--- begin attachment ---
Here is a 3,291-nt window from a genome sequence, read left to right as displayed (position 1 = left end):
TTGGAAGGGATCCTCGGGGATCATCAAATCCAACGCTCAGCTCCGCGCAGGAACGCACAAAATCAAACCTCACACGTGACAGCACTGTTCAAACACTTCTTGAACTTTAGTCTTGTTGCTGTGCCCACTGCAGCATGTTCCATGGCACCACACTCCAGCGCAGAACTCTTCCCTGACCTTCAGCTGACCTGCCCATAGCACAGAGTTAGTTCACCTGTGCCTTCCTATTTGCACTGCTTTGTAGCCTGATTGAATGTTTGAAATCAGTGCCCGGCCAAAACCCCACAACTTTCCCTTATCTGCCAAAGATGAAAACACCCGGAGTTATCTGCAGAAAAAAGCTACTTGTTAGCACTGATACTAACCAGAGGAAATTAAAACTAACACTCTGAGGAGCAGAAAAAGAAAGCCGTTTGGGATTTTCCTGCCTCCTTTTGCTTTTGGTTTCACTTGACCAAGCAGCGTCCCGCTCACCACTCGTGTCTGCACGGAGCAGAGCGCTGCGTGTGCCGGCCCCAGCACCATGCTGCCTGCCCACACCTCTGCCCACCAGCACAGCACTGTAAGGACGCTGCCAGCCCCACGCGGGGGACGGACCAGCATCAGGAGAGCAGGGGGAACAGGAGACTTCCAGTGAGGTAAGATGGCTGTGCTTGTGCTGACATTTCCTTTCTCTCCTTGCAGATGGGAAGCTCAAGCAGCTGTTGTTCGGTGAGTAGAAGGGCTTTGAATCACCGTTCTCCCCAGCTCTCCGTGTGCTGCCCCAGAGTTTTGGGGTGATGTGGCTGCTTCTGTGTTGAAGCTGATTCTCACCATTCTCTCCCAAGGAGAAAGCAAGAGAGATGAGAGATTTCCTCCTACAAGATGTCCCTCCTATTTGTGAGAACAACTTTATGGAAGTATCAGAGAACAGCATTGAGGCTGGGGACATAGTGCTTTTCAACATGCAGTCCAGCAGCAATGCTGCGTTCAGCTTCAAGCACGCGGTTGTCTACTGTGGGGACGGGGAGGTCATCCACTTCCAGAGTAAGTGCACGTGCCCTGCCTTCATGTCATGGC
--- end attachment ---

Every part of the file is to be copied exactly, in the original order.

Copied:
Here is a 3,291-nt window from a genome sequence, read left to right as displayed (position 1 = left end):
TTGGAAGGGATCCTCGGGGATCATCAAATCCAACGCTCAGCTCCGCGCAGGAACGCACAAAATCAAACCTCACACGTGACAGCACTGTTCAAACACTTCTTGAACTTTAGTCTTGTTGCTGTGCCCACTGCAGCATGTTCCATGGCACCACACTCCAGCGCAGAACTCTTCCCTGACCTTCAGCTGACCTGCCCATAGCACAGAGTTAGTTCACCTGTGCCTTCCTATTTGCACTGCTTTGTAGCCTGATTGAATGTTTGAAATCAGTGCCCGGCCAAAACCCCACAACTTTCCCTTATCTGCCAAAGATGAAAACACCCGGAGTTATCTGCAGAAAAAAGCTACTTGTTAGCACTGATACTAACCAGAGGAAATTAAAACTAACACTCTGAGGAGCAGAAAAAGAAAGCCGTTTGGGATTTTCCTGCCTCCTTTTGCTTTTGGTTTCACTTGACCAAGCAGCGTCCCGCTCACCACTCGTGTCTGCACGGAGCAGAGCGCTGCGTGTGCCGGCCCCAGCACCATGCTGCCTGCCCACACCTCTGCCCACCAGCACAGCACTGTAAGGACGCTGCCAGCCCCACGCGGGGGACGGACCAGCATCAGGAGAGCAGGGGGAACAGGAGACTTCCAGTGAGGTAAGATGGCTGTGCTTGTGCTGACATTTCCTTTCTCTCCTTGCAGATGGGAAGCTCAAGCAGCTGTTGTTCGGTGAGTAGAAGGGCTTTGAATCACCGTTCTCCCCAGCTCTCCGTGTGCTGCCCCAGAGTTTTGGGGTGATGTGGCTGCTTCTGTGTTGAAGCTGATTCTCACCATTCTCTCCCAAGGAGAAAGCAAGAGAGATGAGAGATTTCCTCCTACAAGATGTCCCTCCTATTTGTGAGAACAACTTTATGGAAGTATCAGAGAACAGCATTGAGGCTGGGGACATAGTGCTTTTCAACATGCAGTCCAGCAGCAATGCTGCGTTCAGCTTCAAGCACGCGGTTGTCTACTGTGGGGACGGGGAGGTCATCCACTTCCAGAGTAAGTGCACGTGCCCTGCCTTCATGTCATGGC